Who doesn't know of vaudeville and silver screen legend Buster Keaton?! Famous for his groundbreaking stunts and comedic timing, he's revered as one of the best-known performers of the silent film era. But how many Michiganders know Buster spent many formative years right here in west Michigan?

I consider myself to be a "Buster Buff", with one of the last movies I saw in the theatre pre-covid being a screening of Buster's legendary film The General complete with live ragtime band accompaniment-- which I highly recommend if you're ever given the opportunity. However, I had no idea such a legendary star of stage and screen actually had ties to a small actor's colony outside of Muskegon.

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Joseph Frank "Buster" Keaton

Born in Kansas in 1895, Buster was part of a family of performers. His father Joseph and mother Myra were part of a travelling show with Harry Houdini called the Keaton Houdini Medicine Show Co. and by the time Buster was 3, he was on stage performing with his parents under the name The Three Keatons.

Buster was nicknamed as such because of the resilient way he was able to handle the rough toll of physical comedy. According to one site, because of this Buster was once billed as "The Little Boy Who Can't Be Damaged."

The Cameraman
Getty Images

Bluffton Actors' Colony

Though Buster was born in Kansas, he spent many summers here in west Michigan and reportedly often referred to Muskegon as his home. According to the Muskegon Actors' Colony website, the town of Bluffton existed in the shadows of a dune called Pigeon Hill.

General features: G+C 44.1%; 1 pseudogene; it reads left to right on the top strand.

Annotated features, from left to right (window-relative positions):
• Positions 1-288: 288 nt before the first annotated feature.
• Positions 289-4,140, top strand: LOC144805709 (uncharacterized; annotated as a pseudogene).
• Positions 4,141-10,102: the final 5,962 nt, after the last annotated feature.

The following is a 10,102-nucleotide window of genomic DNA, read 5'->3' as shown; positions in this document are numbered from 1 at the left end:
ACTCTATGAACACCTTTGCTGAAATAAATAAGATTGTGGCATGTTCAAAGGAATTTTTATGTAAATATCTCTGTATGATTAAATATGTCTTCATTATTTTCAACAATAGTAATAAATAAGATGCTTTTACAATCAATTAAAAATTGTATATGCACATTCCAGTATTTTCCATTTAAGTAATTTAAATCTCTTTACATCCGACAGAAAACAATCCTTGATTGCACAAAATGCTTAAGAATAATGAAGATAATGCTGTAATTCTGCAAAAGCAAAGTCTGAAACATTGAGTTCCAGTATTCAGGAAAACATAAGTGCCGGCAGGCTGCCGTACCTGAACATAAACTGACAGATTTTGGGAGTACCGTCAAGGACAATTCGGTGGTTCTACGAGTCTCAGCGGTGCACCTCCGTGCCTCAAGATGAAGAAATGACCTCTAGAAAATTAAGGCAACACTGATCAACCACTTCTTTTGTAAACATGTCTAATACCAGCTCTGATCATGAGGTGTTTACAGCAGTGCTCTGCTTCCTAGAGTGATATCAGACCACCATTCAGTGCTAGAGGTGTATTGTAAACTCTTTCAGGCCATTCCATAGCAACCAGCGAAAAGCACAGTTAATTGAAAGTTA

Each summer vaudeville actors from around the country would gather at the show house at nearby Lake Michigan Park. By 1907 the Keaton family began to make annual treks up to Michigan and in 1908 Joe Keaton, along with fellow performers Paul Lucier, William "Mush" Rawls, and property owner Lew Earl, established an actors colony which included a clubhouse headquarters.

Reads the historical marker along Lakeshore Dr,

In 1908, Joe Keaton, actor Paul Lucier, and agent Lew Earl founded the Actors’ Colony. By 1911 over two hundred theater personalities flocked to Bluffton each summer. They included Keaton, his wife, Myra and his son Joseph Frank, nicknamed “Buster,” who were billed as “The Three Keatons.” Pascoe’s Place, a local tavern, became the unofficial club headquarters. By 1918, film began replacing vaudeville and the Actors’ Colony declined.

Buster Statue

with permission, Patty Stoll via Facebook
with permission, Patty Stoll via Facebook

Today a statue of Buster Keaton sits outside of Frauenthal Theater in downtown Muskegon as a reminder of the screen legend's ties to west Michigan. Buster's last visit to the Muskegon area was reportedly in 1949 and included a stop at Pascoe's to enjoy some fresh perch. To quote Buster himself from his autobiography My Wonderful World of Slapstick

The best summers of my life were spent in the cottage Pop had built on Lake Muskegon in 1908

Jim Bakker's Childhood Muskegon Home

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